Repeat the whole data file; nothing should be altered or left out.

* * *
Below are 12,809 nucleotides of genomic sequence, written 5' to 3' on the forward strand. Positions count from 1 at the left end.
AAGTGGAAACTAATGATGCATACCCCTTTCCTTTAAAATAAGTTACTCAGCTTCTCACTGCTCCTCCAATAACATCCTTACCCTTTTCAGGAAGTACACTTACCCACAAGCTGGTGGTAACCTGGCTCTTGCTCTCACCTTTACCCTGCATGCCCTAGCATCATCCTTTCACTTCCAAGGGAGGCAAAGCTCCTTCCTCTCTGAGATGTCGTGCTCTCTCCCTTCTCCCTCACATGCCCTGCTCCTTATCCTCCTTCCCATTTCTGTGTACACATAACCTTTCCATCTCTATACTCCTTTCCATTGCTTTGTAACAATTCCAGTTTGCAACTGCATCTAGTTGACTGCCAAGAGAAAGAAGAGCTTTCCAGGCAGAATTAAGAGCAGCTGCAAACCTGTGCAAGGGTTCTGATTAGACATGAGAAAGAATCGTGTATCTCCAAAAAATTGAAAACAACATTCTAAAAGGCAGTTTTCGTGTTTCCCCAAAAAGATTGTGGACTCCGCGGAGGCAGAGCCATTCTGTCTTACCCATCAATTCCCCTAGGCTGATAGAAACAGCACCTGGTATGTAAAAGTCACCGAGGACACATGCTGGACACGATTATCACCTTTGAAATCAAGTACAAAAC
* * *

Below are 12,809 nucleotides of genomic sequence, written 5' to 3' on the forward strand. Positions count from 1 at the left end.
AAGTGGAAACTAATGATGCATACCCCTTTCCTTTAAAATAAGTTACTCAGCTTCTCACTGCTCCTCCAATAACATCCTTACCCTTTTCAGGAAGTACACTTACCCACAAGCTGGTGGTAACCTGGCTCTTGCTCTCACCTTTACCCTGCATGCCCTAGCATCATCCTTTCACTTCCAAGGGAGGCAAAGCTCCTTCCTCTCTGAGATGTCGTGCTCTCTCCCTTCTCCCTCACATGCCCTGCTCCTTATCCTCCTTCCCATTTCTGTGTACACATAACCTTTCCATCTCTATACTCCTTTCCATTGCTTTGTAACAATTCCAGTTTGCAACTGCATCTAGTTGACTGCCAAGAGAAAGAAGAGCTTTCCAGGCAGAATTAAGAGCAGCTGCAAACCTGTGCAAGGGTTCTGATTAGACATGAGAAAGAATCGTGTATCTCCAAAAAATTGAAAACAACATTCTAAAAGGCAGTTTTCGTGTTTCCCCAAAAAGATTGTGGACTCCGCGGAGGCAGAGCCATTCTGTCTTACCCATCAATTCCCCTAGGCTGATAGAAACAGCACCTGGTATGTAAAAGTCACCGAGGACACATGCTGGACACGATTATCACCTTTGAAATCAAGTACAAAAC